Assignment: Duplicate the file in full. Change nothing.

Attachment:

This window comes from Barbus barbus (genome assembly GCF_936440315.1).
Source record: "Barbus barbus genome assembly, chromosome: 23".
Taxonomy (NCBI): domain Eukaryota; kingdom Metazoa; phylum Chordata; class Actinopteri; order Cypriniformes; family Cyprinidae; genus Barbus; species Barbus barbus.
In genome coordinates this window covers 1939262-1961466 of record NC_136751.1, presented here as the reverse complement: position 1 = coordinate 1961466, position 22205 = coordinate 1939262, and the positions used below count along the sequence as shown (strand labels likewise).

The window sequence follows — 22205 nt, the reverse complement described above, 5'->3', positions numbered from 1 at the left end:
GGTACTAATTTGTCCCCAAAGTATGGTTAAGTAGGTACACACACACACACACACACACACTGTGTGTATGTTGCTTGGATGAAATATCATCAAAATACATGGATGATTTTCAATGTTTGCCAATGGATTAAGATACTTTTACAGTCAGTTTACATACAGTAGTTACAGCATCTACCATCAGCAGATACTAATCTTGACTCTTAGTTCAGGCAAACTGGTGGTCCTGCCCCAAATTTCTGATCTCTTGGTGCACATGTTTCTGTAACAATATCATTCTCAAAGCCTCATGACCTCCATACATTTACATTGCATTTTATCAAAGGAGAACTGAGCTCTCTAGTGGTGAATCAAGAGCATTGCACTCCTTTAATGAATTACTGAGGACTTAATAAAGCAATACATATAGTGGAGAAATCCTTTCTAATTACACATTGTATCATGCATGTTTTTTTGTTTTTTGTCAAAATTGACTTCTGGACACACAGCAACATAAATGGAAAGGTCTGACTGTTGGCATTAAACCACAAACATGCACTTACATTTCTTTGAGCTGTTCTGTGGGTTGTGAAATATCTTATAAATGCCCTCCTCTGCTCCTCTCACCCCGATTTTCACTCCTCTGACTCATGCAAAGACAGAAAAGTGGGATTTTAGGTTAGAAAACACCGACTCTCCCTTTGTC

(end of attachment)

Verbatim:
This window comes from Barbus barbus (genome assembly GCF_936440315.1).
Source record: "Barbus barbus genome assembly, chromosome: 23".
Taxonomy (NCBI): domain Eukaryota; kingdom Metazoa; phylum Chordata; class Actinopteri; order Cypriniformes; family Cyprinidae; genus Barbus; species Barbus barbus.
In genome coordinates this window covers 1939262-1961466 of record NC_136751.1, presented here as the reverse complement: position 1 = coordinate 1961466, position 22205 = coordinate 1939262, and the positions used below count along the sequence as shown (strand labels likewise).

The window sequence follows — 22205 nt, the reverse complement described above, 5'->3', positions numbered from 1 at the left end:
GGTACTAATTTGTCCCCAAAGTATGGTTAAGTAGGTACACACACACACACACACACACACTGTGTGTATGTTGCTTGGATGAAATATCATCAAAATACATGGATGATTTTCAATGTTTGCCAATGGATTAAGATACTTTTACAGTCAGTTTACATACAGTAGTTACAGCATCTACCATCAGCAGATACTAATCTTGACTCTTAGTTCAGGCAAACTGGTGGTCCTGCCCCAAATTTCTGATCTCTTGGTGCACATGTTTCTGTAACAATATCATTCTCAAAGCCTCATGACCTCCATACATTTACATTGCATTTTATCAAAGGAGAACTGAGCTCTCTAGTGGTGAATCAAGAGCATTGCACTCCTTTAATGAATTACTGAGGACTTAATAAAGCAATACATATAGTGGAGAAATCCTTTCTAATTACACATTGTATCATGCATGTTTTTTTGTTTTTTGTCAAAATTGACTTCTGGACACACAGCAACATAAATGGAAAGGTCTGACTGTTGGCATTAAACCACAAACATGCACTTACATTTCTTTGAGCTGTTCTGTGGGTTGTGAAATATCTTATAAATGCCCTCCTCTGCTCCTCTCACCCCGATTTTCACTCCTCTGACTCATGCAAAGACAGAAAAGTGGGATTTTAGGTTAGAAAACACCGACTCTCCCTTTGTC